Have you ever thought while waiting for your flight, the plane that gets you to your destination goes through what steps?
The present article tells you how your plane gets ready.
Parking the plane
After all the passengers are out of a plane it is leading by special conductors into the special place that is for the planes to be parked. Conductors use illuminated lights to lead the plane to the parking ramp.
Hooking up the plane
To get the electricity that is needed for the plane a special unit is connected to the plane to fulfill the job. There is a special tank that is hooked to the plane in order to recharge the plane’s electricity.
Connecting the air-con
Other than the electricity that should be recharged the plane’s air should be kept fresh while parking, therefore; another hooking happens to do so.
The passengers inside the plane have jumped up, and they're waiting impatiently in the aisle to get off -- right now.
If the gate is equipped, a passenger boarding bridge is positioned by the forward left-side doors.
Otherwise, truck- or cart-mounted stairs roll up, and passengers experience the excitement of walking down the stairs and onto the ramp, being able to look back at their aircraft.
Smaller regional jets and turboprops sit close to the ground and have stairs built into the inside of the plane's doors, with just a couple of steps to the ramp.
Loading and unloading the cargo and luggage
While passengers are boarding their luggage and bags are being transported to the plane by special people and trucks called “ Rampie”.
It’s an industry for planes that transport the cargo and luggage to and from airplanes.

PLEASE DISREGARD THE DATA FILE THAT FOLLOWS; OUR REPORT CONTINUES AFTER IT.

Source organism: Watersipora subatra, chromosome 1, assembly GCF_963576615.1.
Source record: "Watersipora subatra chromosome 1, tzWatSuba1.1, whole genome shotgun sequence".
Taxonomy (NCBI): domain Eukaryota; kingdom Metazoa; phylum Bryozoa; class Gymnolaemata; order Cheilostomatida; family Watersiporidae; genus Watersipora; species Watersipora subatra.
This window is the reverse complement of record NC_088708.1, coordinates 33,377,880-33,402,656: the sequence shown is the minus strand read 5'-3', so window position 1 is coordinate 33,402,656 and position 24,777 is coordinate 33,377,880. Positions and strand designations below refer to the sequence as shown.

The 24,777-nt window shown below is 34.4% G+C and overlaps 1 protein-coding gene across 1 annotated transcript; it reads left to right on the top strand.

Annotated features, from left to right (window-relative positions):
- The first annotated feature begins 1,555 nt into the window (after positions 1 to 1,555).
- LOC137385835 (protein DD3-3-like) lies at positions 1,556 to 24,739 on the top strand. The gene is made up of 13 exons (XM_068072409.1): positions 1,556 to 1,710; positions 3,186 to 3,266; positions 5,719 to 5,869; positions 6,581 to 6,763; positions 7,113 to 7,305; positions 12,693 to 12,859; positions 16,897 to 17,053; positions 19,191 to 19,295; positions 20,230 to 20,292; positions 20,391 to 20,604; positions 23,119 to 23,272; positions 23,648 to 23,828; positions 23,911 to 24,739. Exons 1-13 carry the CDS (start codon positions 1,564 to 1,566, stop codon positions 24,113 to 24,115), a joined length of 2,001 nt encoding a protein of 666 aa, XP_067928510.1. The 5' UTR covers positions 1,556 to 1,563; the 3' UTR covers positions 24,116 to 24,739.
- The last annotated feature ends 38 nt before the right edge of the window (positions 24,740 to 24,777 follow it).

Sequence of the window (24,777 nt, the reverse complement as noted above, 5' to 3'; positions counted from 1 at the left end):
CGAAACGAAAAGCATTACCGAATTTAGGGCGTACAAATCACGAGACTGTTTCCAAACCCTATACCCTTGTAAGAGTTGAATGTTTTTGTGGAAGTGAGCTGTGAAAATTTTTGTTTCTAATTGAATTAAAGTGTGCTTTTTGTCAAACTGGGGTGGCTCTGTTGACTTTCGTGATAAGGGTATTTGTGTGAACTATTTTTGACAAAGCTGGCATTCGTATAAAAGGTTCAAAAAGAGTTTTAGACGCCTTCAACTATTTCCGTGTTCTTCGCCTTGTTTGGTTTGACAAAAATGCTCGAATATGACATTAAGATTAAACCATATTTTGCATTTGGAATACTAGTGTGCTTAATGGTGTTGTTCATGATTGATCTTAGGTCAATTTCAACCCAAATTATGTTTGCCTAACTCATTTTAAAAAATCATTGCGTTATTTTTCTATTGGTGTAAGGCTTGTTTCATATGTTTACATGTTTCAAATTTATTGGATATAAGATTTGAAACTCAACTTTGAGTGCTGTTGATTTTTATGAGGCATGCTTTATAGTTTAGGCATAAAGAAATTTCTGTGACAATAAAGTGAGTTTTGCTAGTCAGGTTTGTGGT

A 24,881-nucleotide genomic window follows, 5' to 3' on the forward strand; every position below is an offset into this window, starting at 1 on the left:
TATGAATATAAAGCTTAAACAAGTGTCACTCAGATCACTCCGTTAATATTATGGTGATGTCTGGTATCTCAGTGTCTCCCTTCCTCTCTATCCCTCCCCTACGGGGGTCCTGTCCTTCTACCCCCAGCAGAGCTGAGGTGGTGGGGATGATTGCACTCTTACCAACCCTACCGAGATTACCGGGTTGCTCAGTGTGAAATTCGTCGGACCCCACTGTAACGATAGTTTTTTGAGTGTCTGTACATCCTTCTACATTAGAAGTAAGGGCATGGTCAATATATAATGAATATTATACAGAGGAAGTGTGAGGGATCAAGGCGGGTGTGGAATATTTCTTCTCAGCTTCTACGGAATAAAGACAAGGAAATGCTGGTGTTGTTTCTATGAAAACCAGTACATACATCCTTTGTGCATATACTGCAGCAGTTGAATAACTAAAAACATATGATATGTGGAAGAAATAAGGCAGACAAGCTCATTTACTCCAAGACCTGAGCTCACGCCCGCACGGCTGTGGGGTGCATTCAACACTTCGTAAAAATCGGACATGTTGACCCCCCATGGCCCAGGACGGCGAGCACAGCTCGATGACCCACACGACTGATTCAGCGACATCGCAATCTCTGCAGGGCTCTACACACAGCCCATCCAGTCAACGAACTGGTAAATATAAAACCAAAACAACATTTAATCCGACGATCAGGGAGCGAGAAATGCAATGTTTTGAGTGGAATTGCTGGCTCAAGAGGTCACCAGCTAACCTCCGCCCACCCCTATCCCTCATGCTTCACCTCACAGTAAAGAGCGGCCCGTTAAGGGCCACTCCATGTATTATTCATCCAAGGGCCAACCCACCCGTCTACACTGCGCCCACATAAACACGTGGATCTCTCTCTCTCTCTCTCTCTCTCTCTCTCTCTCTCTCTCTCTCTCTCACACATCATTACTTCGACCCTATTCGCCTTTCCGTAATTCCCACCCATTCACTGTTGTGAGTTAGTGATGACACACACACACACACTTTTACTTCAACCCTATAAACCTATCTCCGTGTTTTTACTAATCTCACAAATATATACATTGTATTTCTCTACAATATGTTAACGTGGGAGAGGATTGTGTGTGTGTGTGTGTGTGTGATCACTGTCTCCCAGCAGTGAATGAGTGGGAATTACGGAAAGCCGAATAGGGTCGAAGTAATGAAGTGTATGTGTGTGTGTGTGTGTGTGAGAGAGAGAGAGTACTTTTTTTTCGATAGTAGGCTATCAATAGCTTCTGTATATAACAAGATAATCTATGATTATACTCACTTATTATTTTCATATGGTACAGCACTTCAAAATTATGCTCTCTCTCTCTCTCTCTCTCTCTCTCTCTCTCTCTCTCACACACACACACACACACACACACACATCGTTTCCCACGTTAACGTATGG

Stocking up on food
Another thing that gets transported to a plane is the food. It happens while passengers are boarding. The food is transported again by another special people to the plane so that it gets to the passenger when it’s fresh.
Cleaning the toilets
Perhaps it's not the most desirable ramp job, but somebody's got to empty the plane's lavatory holding tanks, and refill the fresh water system. Just like a recreational vehicle, this doesn't happen during every stop.
Rampies position a truck- or cart-mounted tank and pump unit, and connect hoses to do the work.
Like cars, planes too need to be refueled. Of course, it doesn’t happen at each stop but when it is needed. A connection happens to the plane to refuel the vessel.
Pushback is when an aircraft is pushed backward away from the airport gate by vehicles called tugs or tractors.
Closer to departure, an aircraft tug will park right in front of the nose wheel.
The tug might be directly attached to the plane's nose gear with a tow bar, or could be a "wheel-lift" tug. These tugs cradle the nose gear, then lift it up before moving the plane. That gives the tug driver control over the plane's direction during pushback.
New taxi technologies are appearing, like pilot-controlled tugs, and electric motors mounted to the plane's landing gear. Both promise to save fuel and reduce airport noise.
Ready to take off
When everything is done with the plane and the passengers and the crew are on their seats the plane is now ready to take off.
As you can see there are many hands working together to give you the best service possible when you want to fly to your destination.